see why you thought of Hicks but indeed this is Joe Bonner. Song and album were ID’d :)

18 hours ago, tkeith said:

Track 08 - Wanted to like this, but it seems to devolve into an angry Eastern European frenzy.  Was leaning towards Cecil, but then it got silly.  Loved the opening bass work, but I got lost thereafter.

It’s definitely Eastern European. Well, perhaps more Central European but what we used to call the Eastern bloc.

18 hours ago, tkeith said:

Track 09 - Electric cello?  Has a very call-to-prayer feel.  11/4?  Like the feel once it gets into it, for sure.  No idea what it is.  Part Threadgill, part KVM, part Masada.  Like if Barney McAll wrote for the Little Huey Orchestra.  I’m in.  Not sure how you categorize this, but I sure would love to be there as it’s happening. Runs long when the guitar starts in, but that’s probably my snobbery as much as anything.  I’m intrigued.  Definitely music to be witnessed more than heard.  
 

Track 10 - Stafford James, without a doubt.  Oh.  Side 2, track 1 from this.  Had a chance to see LH a few years back, but my damned cousin got married the same night.  From all reports, I missed an event.

great ears you have Tom. I’m not sure if Stafford would have been the one I recognized. That’s a full ID and this one wasn’t ID’d before! 

Track 11 - Bang!  Track 5 from this.  I didn’t miss Bang.  He played as part of the Waterville, Maine film festival.  A friend helped organize it and steered the them towards Vietnam in large part to bring Billy in to perform.  It was epic.  One of the most compelling musicians I’ve ever watched perform.  The dude was as real as it gets.  Frank Lowe and Ahmed Abdullah were with him.  Mike Carvin, too.  REALLY miss this guy.  This is the “sequel” album.  Between the two, to my ear, there’s not a lost moment.


 

Bang was ID’d before but not the song/album! Jealous of you for witnessing him play especially with those guys!

18 hours ago, tkeith said:

Track 12 - I respect the musicianship, but this just misses for me.  It’s close, I mean it’s right there.  A former student used to tell me, “Keith, you know Klezmer started as a defense.”  Made me laugh every time.  Man, I’m KIND of in (it really is RIGHT there… I just miss hearing the individual in this).

Track 13 - I was half way to asking, “What in the f—?”  Obviously a very busy version of What Is This Thing Called Love (and not sure one I needed).  Okay, that’s Kenny Garrett being Kenny Garrett.  He sort of suffers from James Carter disease.  Just *play*, man!  No getting around his ability, but two minutes in, I have serious listener fatigue (again, engineer’s syndrome).  I just don’t hear the love in this music.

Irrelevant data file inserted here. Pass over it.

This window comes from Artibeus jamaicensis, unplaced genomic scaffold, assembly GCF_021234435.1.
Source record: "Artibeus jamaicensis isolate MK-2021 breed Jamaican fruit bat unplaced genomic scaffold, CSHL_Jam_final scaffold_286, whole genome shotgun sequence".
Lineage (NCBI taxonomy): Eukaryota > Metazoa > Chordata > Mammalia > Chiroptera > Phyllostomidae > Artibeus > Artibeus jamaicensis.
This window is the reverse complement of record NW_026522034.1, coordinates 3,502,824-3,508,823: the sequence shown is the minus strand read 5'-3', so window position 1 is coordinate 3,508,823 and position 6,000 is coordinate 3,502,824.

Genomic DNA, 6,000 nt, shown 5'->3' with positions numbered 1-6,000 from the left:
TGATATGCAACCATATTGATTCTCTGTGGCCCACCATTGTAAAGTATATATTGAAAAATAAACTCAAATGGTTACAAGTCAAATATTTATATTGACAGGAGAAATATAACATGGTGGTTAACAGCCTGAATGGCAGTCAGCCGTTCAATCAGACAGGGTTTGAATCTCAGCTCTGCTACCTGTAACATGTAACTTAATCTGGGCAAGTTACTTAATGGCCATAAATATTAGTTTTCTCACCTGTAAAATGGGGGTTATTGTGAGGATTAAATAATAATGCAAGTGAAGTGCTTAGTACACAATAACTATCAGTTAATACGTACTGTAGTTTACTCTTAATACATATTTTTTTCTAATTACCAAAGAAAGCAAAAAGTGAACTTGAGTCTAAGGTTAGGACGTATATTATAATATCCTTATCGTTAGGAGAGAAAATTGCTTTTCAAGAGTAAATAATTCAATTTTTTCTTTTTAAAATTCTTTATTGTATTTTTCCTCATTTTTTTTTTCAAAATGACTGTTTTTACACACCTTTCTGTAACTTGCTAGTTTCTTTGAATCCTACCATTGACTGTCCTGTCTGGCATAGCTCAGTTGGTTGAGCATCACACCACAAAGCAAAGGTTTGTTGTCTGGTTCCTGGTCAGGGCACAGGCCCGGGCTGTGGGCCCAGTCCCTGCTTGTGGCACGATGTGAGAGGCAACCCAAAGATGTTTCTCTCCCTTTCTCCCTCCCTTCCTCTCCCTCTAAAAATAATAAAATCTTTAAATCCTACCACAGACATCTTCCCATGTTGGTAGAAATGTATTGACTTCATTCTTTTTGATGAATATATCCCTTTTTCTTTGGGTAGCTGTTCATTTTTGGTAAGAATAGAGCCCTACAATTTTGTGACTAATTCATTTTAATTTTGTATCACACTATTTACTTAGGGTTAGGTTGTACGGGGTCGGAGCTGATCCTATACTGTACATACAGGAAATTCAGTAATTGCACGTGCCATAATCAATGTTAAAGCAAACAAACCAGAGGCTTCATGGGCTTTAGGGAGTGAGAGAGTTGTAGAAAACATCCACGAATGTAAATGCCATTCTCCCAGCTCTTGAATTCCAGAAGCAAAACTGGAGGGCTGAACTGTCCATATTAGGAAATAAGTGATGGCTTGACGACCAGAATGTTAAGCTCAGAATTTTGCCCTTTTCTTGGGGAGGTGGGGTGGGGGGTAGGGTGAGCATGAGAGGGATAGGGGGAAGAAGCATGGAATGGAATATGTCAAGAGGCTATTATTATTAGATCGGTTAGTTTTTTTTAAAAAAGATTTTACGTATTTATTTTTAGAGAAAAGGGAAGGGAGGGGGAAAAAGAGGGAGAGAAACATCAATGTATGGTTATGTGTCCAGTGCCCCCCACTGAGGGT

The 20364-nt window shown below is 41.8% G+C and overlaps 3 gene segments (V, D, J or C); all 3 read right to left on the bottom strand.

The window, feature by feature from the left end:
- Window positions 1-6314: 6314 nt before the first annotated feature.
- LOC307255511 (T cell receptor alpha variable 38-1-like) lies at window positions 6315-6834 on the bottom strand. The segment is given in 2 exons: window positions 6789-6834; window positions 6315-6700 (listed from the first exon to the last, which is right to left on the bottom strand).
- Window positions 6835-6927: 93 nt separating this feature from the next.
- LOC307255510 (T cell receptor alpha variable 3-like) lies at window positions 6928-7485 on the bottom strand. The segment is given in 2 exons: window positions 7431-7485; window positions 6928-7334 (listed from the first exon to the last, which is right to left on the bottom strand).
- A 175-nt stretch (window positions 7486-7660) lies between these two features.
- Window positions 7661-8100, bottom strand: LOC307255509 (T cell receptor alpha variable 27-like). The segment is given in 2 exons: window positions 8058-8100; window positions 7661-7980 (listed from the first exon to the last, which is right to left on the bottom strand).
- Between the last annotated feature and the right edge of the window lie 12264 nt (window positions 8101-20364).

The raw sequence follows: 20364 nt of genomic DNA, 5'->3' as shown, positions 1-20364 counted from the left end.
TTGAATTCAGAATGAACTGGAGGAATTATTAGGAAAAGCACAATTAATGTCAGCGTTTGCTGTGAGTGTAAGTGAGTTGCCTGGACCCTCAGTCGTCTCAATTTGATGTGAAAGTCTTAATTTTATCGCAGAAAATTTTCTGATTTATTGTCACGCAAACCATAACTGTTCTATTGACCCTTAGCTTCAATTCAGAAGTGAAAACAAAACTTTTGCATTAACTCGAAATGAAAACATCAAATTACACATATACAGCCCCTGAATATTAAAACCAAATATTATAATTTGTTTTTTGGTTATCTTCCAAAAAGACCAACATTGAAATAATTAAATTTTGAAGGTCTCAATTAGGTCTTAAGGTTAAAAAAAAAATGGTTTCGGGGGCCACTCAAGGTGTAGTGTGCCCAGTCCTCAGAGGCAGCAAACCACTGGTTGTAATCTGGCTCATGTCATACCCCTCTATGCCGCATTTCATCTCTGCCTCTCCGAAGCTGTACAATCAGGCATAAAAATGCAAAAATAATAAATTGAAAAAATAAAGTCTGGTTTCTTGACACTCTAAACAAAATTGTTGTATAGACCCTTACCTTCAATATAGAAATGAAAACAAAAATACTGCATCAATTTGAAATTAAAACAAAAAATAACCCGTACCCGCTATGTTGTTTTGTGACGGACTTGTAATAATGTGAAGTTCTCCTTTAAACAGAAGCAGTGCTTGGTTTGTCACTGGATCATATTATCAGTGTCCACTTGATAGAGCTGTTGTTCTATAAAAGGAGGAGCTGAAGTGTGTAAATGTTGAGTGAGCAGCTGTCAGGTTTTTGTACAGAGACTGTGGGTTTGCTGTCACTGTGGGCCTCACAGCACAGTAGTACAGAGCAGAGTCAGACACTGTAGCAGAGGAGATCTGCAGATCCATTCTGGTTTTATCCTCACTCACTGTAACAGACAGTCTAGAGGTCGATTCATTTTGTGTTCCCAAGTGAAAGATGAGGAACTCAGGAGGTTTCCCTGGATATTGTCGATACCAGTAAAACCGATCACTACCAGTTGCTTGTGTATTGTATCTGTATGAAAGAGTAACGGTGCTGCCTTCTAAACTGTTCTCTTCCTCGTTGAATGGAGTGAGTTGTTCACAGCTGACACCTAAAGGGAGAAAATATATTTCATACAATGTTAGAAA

yeah this is Kenny.

18 hours ago, tkeith said:

Track 14 - No doubt.  Reggie.  Opener from this.  This album always gets lost in the shuffle.  I know I’m a broken record, here, but to my ear, it’s because of the way it’s recorded.  If this had been recorded 20 years earlier, there would be some breathing room in the sound.  There are some great moments on this, but I’d really like to kick the engineer in the shin. 
 

really? I never heard it that way. I just really love this album and especially the combination of some very, very good artists. That’s another full ID on your name Tom :)

18 hours ago, tkeith said:

Man, there was a LOT to like in this test.  Didn't realize how long it was until I finished, but lots of smiles for my ears.


Thanks Tom for your enthousiastic replies. Hope I did not do too much damage to your bank account ;)  And thanks for ID ing a couple of more. 
 

this leaves only 3 songs unidentified!

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Which 3?  allow me to be lazy and not trawl back through the thread :)

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1 hour ago, randyhersom said:

2, 8, 9 I believe

Correct!

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2 hours ago, Pim said:

I can see why you think of Iyer. He’s from the same decade. Funny no one likes the drummer. He is commonly regarded as one of the fresh talents of this time.

Must be Brian Blade, then.

2 hours ago, Pim said:

Thanks Tom for your enthousiastic replies. Hope I did not do too much damage to your bank account ;) 

 

Me, too.  I'm now "semi-retired," (meaning I got sick of the BS and walked).  We shall see.

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23 minutes ago, tkeith said:

Must be Brian Blade, then.

Me, too.  I'm now "semi-retired," (meaning I got sick of the BS and walked).  We shall see.

Not Blade either.

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2 minutes ago, Pim said:

Not Blade either.

I've just listened to 2 again and I'm wondering if it's Sorey although it's not 'musical' enough for his usual playing but it has the power that I remember from the only time I've seen him live. Obviously not his own piano trio recordings, the polar opposite in fact. 

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6 minutes ago, mjazzg said: